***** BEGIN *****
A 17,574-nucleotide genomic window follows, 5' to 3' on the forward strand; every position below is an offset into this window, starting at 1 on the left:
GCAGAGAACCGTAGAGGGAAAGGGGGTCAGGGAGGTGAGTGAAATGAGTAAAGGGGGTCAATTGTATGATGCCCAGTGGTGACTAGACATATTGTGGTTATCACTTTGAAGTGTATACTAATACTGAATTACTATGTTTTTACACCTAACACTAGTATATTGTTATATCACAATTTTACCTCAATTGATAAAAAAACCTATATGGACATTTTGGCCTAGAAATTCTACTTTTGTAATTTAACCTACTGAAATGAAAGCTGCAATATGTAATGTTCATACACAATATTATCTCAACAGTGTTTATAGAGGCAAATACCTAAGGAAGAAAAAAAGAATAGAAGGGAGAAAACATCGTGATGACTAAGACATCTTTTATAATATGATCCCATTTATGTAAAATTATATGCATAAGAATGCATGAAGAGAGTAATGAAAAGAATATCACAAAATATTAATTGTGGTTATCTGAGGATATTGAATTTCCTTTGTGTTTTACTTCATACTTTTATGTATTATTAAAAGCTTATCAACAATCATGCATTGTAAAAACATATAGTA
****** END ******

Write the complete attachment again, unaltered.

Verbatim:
A 17,574-nucleotide genomic window follows, 5' to 3' on the forward strand; every position below is an offset into this window, starting at 1 on the left:
GCAGAGAACCGTAGAGGGAAAGGGGGTCAGGGAGGTGAGTGAAATGAGTAAAGGGGGTCAATTGTATGATGCCCAGTGGTGACTAGACATATTGTGGTTATCACTTTGAAGTGTATACTAATACTGAATTACTATGTTTTTACACCTAACACTAGTATATTGTTATATCACAATTTTACCTCAATTGATAAAAAAACCTATATGGACATTTTGGCCTAGAAATTCTACTTTTGTAATTTAACCTACTGAAATGAAAGCTGCAATATGTAATGTTCATACACAATATTATCTCAACAGTGTTTATAGAGGCAAATACCTAAGGAAGAAAAAAAGAATAGAAGGGAGAAAACATCGTGATGACTAAGACATCTTTTATAATATGATCCCATTTATGTAAAATTATATGCATAAGAATGCATGAAGAGAGTAATGAAAAGAATATCACAAAATATTAATTGTGGTTATCTGAGGATATTGAATTTCCTTTGTGTTTTACTTCATACTTTTATGTATTATTAAAAGCTTATCAACAATCATGCATTGTAAAAACATATAGTA